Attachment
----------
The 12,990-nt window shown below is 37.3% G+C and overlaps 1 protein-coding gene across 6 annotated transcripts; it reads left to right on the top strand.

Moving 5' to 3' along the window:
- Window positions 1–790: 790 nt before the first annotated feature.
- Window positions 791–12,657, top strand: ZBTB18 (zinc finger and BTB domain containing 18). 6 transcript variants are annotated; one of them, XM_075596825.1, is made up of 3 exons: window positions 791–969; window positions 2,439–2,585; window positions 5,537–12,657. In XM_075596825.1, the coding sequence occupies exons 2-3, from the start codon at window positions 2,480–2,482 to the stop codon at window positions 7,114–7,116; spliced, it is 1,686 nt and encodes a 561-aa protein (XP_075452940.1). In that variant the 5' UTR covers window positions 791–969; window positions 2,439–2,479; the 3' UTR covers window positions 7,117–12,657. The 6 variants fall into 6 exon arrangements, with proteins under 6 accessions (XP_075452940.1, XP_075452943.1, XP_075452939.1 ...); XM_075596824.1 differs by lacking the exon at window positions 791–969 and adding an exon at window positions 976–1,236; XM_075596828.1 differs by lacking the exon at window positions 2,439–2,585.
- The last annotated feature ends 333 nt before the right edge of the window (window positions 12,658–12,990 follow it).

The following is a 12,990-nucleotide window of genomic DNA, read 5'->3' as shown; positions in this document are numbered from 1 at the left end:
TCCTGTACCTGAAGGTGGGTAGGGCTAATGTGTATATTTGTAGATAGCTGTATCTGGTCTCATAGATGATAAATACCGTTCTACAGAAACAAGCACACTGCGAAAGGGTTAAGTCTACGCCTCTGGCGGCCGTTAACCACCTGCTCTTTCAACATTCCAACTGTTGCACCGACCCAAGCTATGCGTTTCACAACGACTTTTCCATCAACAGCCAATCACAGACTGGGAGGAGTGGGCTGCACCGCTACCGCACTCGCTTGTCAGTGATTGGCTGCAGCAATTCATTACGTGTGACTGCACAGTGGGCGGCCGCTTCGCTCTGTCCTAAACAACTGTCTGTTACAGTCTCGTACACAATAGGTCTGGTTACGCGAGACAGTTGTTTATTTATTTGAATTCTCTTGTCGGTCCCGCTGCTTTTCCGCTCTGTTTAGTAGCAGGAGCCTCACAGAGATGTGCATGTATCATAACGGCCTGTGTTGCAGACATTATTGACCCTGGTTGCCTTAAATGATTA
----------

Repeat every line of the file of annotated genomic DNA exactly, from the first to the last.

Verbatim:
The 12,990-nt window shown below is 37.3% G+C and overlaps 1 protein-coding gene across 6 annotated transcripts; it reads left to right on the top strand.

Moving 5' to 3' along the window:
- Window positions 1–790: 790 nt before the first annotated feature.
- Window positions 791–12,657, top strand: ZBTB18 (zinc finger and BTB domain containing 18). 6 transcript variants are annotated; one of them, XM_075596825.1, is made up of 3 exons: window positions 791–969; window positions 2,439–2,585; window positions 5,537–12,657. In XM_075596825.1, the coding sequence occupies exons 2-3, from the start codon at window positions 2,480–2,482 to the stop codon at window positions 7,114–7,116; spliced, it is 1,686 nt and encodes a 561-aa protein (XP_075452940.1). In that variant the 5' UTR covers window positions 791–969; window positions 2,439–2,479; the 3' UTR covers window positions 7,117–12,657. The 6 variants fall into 6 exon arrangements, with proteins under 6 accessions (XP_075452940.1, XP_075452943.1, XP_075452939.1 ...); XM_075596824.1 differs by lacking the exon at window positions 791–969 and adding an exon at window positions 976–1,236; XM_075596828.1 differs by lacking the exon at window positions 2,439–2,585.
- The last annotated feature ends 333 nt before the right edge of the window (window positions 12,658–12,990 follow it).

The following is a 12,990-nucleotide window of genomic DNA, read 5'->3' as shown; positions in this document are numbered from 1 at the left end:
TCCTGTACCTGAAGGTGGGTAGGGCTAATGTGTATATTTGTAGATAGCTGTATCTGGTCTCATAGATGATAAATACCGTTCTACAGAAACAAGCACACTGCGAAAGGGTTAAGTCTACGCCTCTGGCGGCCGTTAACCACCTGCTCTTTCAACATTCCAACTGTTGCACCGACCCAAGCTATGCGTTTCACAACGACTTTTCCATCAACAGCCAATCACAGACTGGGAGGAGTGGGCTGCACCGCTACCGCACTCGCTTGTCAGTGATTGGCTGCAGCAATTCATTACGTGTGACTGCACAGTGGGCGGCCGCTTCGCTCTGTCCTAAACAACTGTCTGTTACAGTCTCGTACACAATAGGTCTGGTTACGCGAGACAGTTGTTTATTTATTTGAATTCTCTTGTCGGTCCCGCTGCTTTTCCGCTCTGTTTAGTAGCAGGAGCCTCACAGAGATGTGCATGTATCATAACGGCCTGTGTTGCAGACATTATTGACCCTGGTTGCCTTAAATGATTA